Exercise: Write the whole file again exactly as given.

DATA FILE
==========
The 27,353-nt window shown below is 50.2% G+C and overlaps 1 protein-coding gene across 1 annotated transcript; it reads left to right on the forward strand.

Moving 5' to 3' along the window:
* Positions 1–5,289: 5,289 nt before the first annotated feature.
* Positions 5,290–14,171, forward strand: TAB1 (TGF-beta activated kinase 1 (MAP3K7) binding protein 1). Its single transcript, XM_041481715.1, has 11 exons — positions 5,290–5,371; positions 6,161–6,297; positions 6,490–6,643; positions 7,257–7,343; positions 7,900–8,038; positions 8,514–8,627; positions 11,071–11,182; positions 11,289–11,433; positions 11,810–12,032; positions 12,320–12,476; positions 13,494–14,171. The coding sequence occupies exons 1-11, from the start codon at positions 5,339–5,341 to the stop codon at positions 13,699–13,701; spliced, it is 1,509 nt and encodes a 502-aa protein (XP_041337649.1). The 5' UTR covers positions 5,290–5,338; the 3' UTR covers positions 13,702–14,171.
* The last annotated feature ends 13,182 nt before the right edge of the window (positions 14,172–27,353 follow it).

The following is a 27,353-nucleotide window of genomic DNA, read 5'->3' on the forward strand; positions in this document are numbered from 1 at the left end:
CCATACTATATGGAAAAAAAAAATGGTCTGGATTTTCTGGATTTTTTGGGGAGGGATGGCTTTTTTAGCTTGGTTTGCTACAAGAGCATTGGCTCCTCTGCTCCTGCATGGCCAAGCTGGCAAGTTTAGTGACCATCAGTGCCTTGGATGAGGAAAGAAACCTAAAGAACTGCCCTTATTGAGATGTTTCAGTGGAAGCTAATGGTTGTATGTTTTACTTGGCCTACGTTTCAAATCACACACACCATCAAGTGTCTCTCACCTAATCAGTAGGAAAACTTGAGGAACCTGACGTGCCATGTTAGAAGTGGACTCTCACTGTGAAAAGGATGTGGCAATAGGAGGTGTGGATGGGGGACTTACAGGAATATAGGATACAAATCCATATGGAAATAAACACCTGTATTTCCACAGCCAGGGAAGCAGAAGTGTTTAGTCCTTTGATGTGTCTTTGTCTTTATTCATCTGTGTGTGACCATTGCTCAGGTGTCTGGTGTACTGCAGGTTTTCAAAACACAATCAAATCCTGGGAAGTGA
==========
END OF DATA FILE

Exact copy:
The 27,353-nt window shown below is 50.2% G+C and overlaps 1 protein-coding gene across 1 annotated transcript; it reads left to right on the forward strand.

Moving 5' to 3' along the window:
* Positions 1–5,289: 5,289 nt before the first annotated feature.
* Positions 5,290–14,171, forward strand: TAB1 (TGF-beta activated kinase 1 (MAP3K7) binding protein 1). Its single transcript, XM_041481715.1, has 11 exons — positions 5,290–5,371; positions 6,161–6,297; positions 6,490–6,643; positions 7,257–7,343; positions 7,900–8,038; positions 8,514–8,627; positions 11,071–11,182; positions 11,289–11,433; positions 11,810–12,032; positions 12,320–12,476; positions 13,494–14,171. The coding sequence occupies exons 1-11, from the start codon at positions 5,339–5,341 to the stop codon at positions 13,699–13,701; spliced, it is 1,509 nt and encodes a 502-aa protein (XP_041337649.1). The 5' UTR covers positions 5,290–5,338; the 3' UTR covers positions 13,702–14,171.
* The last annotated feature ends 13,182 nt before the right edge of the window (positions 14,172–27,353 follow it).

The following is a 27,353-nucleotide window of genomic DNA, read 5'->3' on the forward strand; positions in this document are numbered from 1 at the left end:
CCATACTATATGGAAAAAAAAAATGGTCTGGATTTTCTGGATTTTTTGGGGAGGGATGGCTTTTTTAGCTTGGTTTGCTACAAGAGCATTGGCTCCTCTGCTCCTGCATGGCCAAGCTGGCAAGTTTAGTGACCATCAGTGCCTTGGATGAGGAAAGAAACCTAAAGAACTGCCCTTATTGAGATGTTTCAGTGGAAGCTAATGGTTGTATGTTTTACTTGGCCTACGTTTCAAATCACACACACCATCAAGTGTCTCTCACCTAATCAGTAGGAAAACTTGAGGAACCTGACGTGCCATGTTAGAAGTGGACTCTCACTGTGAAAAGGATGTGGCAATAGGAGGTGTGGATGGGGGACTTACAGGAATATAGGATACAAATCCATATGGAAATAAACACCTGTATTTCCACAGCCAGGGAAGCAGAAGTGTTTAGTCCTTTGATGTGTCTTTGTCTTTATTCATCTGTGTGTGACCATTGCTCAGGTGTCTGGTGTACTGCAGGTTTTCAAAACACAATCAAATCCTGGGAAGTGA